This Spanish-language song, whose title translates to "I Cry For You", features Enrique singing at the front of the engine bay, while various sad scenes are mixed throughout. These other scenes, while set in different locations, were all filmed in various parts of the firehouse. The hallway is the "Bedroom Hall" (as Ben King calls it) on the third floor, looking west. The bedroom is the room off of the Captain's Quarters on the third floor. The office is in front of the huge bay window in the Captain's Quarters on the third floor. The kitchen is the kitchen on the third floor. The hospital is the "Staircase Hallway" (as Ben King calls it) on the second floor, looking west. The police car shots look to have been filmed right outside. (Thanks to Ben King for all of the reference materials that were helpful in figuring this out.)
WATCH IT - Original, Remix ft. Wisin & Yandel, Behind The Scenes. (The remix features no new firehouse footage, and the BTS is almost entirely about the Enrique scenes shot in the engine bay - none of the other scenes shot in the firehouse are covered.)
Body Heat (2010)
Surprisingly, a second adult movie was filmed at the firehouse. The movie, which stars Jesse Jane and Raven Alexis (Dana in This Ain't Ghostbusters), revolves around the lives of a crew of firefighters, and features a few sex scenes that take place in the firehouse. I won't provide links where you can buy the 2-disc DVD or 1-disc Blu-ray, but you should be able to find it easily enough if you're interested. Date of Production given on the case is March 28, 2010.
In addition to a select few images below, on the Spook Central Facebook page, you can view the FULL SETS of 1920x1080 stills I pulled from a Blu-ray copy of the film and the Behind the Scenes featurette.
I also uploaded some fun videos to my Paul's Public Page Facebook page: Firehouse 3rd Floor Walkthroughs, Movie & BTS Comparison, Fire Poles Dialog, Explosion, Explosion (No Reactions).
All of these images and videos are clean; no nudity or sex (three BTS images have been cleverly censored) - though the "3rd Floor Walkthrough" video heavily features butts in thong panties and some PG-13 dialog (though kinda muffled).
For a limited time, you can download the entire 1920x1080 photo set (69.7 Mb).
Grey's Anatomy: "Can't Fight Biology" (October 14, 2010, Season 7)
Dr. Cristina Yang (Sandra Oh) and Dr. Owen Hunt (Kevin McKidd) are looking for a place to move into, when a realtor shows them an old, run-down firehouse somewhere in Seattle. The exterior is none other than the Ghostbusters firehouse in Los Angeles, digitally altered to look like Seattle and a lot less like the slums of L.A. The interior is a set that kind of looks like the interior of the real firehouse - if the interior were actually under going renovation and were in a more decrepit state than it currently is in.
BUY IT - Season 7 DVD Set.
Back in 1998 Troy Haslewood sent an e-mail to the Los Angeles Fire Department to gather more information about the firehouse. This is the e-mail he received from them, which he graciously posted on my forum on 10/12/1998.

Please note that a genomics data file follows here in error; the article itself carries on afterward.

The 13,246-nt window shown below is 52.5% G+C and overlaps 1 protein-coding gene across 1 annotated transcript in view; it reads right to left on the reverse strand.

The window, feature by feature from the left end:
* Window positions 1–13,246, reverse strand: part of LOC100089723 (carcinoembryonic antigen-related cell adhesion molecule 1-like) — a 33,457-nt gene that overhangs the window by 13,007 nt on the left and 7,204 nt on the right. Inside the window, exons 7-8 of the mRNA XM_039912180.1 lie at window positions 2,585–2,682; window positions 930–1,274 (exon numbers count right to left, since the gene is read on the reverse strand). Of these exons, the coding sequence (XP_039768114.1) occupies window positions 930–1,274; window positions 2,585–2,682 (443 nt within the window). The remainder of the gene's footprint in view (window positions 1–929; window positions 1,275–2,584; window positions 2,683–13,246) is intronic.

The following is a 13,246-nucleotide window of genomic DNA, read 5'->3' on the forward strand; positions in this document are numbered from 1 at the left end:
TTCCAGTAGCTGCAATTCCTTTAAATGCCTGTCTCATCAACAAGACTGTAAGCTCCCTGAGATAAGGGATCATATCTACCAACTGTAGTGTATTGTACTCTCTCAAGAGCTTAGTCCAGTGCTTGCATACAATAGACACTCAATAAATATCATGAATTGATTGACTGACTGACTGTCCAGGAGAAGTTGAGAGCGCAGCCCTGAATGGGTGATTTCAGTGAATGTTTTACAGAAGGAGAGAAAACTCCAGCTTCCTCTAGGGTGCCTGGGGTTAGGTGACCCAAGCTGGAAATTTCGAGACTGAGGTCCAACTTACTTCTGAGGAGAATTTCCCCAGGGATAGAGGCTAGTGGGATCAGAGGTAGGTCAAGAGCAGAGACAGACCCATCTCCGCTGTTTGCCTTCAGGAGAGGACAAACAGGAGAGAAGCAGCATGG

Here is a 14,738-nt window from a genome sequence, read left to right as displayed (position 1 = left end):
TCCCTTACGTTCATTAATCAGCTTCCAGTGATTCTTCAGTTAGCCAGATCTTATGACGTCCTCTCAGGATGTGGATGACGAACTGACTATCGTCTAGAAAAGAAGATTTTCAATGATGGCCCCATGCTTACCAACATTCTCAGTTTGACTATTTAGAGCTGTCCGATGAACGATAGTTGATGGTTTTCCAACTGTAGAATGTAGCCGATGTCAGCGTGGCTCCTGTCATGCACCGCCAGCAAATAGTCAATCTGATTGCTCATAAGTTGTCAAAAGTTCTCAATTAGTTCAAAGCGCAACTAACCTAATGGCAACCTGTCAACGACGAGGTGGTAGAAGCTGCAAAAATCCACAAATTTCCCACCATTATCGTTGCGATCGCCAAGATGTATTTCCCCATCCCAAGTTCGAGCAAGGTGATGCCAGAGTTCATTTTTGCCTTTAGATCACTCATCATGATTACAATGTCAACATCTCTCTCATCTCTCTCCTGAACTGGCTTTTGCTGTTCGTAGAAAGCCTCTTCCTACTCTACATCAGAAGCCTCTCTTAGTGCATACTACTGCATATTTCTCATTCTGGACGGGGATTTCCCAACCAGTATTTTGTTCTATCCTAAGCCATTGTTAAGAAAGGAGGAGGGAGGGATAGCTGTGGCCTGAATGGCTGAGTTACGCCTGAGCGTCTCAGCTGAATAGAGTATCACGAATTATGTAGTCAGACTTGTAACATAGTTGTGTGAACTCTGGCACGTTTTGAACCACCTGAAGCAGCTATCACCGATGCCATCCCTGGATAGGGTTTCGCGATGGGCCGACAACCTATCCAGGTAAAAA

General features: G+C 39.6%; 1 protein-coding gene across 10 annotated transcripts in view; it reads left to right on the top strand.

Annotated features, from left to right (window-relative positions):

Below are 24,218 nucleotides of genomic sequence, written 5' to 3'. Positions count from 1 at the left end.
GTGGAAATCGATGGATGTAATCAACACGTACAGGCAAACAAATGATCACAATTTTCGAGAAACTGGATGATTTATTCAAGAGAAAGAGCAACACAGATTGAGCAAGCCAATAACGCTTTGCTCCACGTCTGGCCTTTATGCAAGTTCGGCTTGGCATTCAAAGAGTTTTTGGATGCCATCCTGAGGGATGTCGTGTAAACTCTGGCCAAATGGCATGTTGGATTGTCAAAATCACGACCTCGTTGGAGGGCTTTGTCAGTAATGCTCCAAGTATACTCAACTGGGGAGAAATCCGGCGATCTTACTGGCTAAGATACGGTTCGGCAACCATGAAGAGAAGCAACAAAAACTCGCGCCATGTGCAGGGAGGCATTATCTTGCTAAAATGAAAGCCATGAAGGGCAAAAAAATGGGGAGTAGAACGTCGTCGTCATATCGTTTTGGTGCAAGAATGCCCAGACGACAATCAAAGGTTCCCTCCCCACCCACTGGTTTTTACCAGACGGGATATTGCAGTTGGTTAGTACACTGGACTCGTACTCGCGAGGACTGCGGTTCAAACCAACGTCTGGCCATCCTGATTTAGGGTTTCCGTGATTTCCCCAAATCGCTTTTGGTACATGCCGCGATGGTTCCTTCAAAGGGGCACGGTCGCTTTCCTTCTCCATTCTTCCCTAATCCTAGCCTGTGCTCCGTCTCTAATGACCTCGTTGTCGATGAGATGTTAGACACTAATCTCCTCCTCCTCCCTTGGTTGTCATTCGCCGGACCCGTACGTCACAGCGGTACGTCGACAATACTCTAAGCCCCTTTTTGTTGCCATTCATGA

I appreciate your interest in the Los Angeles City Fire Department.
Old Fire Station 23 is familiar to many, as it has been (and continues to be) used as a site for photographing innumerable print advertisements as well as television and film production.
"Old 23's" as she is affectionately known, was indeed built in the then core of Los Angeles business district in 1910. The Station, which made a transformation from housing horse-drawn fire apparatus to motorized, was de-commissioned in 1960. The half-century she housed Los Angeles City Firefighters were among the most remarkable in our agency's history. During such period, there were many minor modifications made to that structure.
Having left the building nearly 40 years ago, the LAFD no longer directly controls the day-to-day operations of this popular filming site.
The LAFD does however maintain detailed archives of its facilities dating back to 1886. While many of these archives can be searched, it can be a laborious manual process. Time and staff caseload permitting, I am certain that those working in our Building Administration Section can provide answers to some or all of your questions.
When contacting them, please be certain to specify your interest in *former* Fire Station 23 at:
Old Fire Station 23
225 East Fifth Street
Los Angeles, CA
... as in 1963 our Department constructed a *new* Fire Station 23 in our "Pacific Palisades" neighborhood at:
Fire Station 23
17281 Sunset Boulevard
Los Angeles, CA
I welcome you to write a formal inquiry to the Building Admin Section c/o our Headquarters Office:
Los Angeles Fire Department
Building Administration Section
200 North Main Street
Los Angeles, CA 90012 USA
Be certain to include your contact information and telephone number(s) in the text of your correspondence so that their staff can clarify your needs as necessary. While I cannot promise a specific response, I can assure you that your inquiry will be handled as briskly as possible by their leanly staffed office.
Please let me know when you will be in Southern California. I would hope at that time to offer you a firsthand opportunity to meet with the men and women of the Los Angeles Fire Department.
Kindly accept my best wishes for success at your endeavor.
Public Information Officer
Los Angeles Fire Department
200 North Main Street, #900
Los Angeles, CA 90012 USA
LAFD website: http://www.lafd.org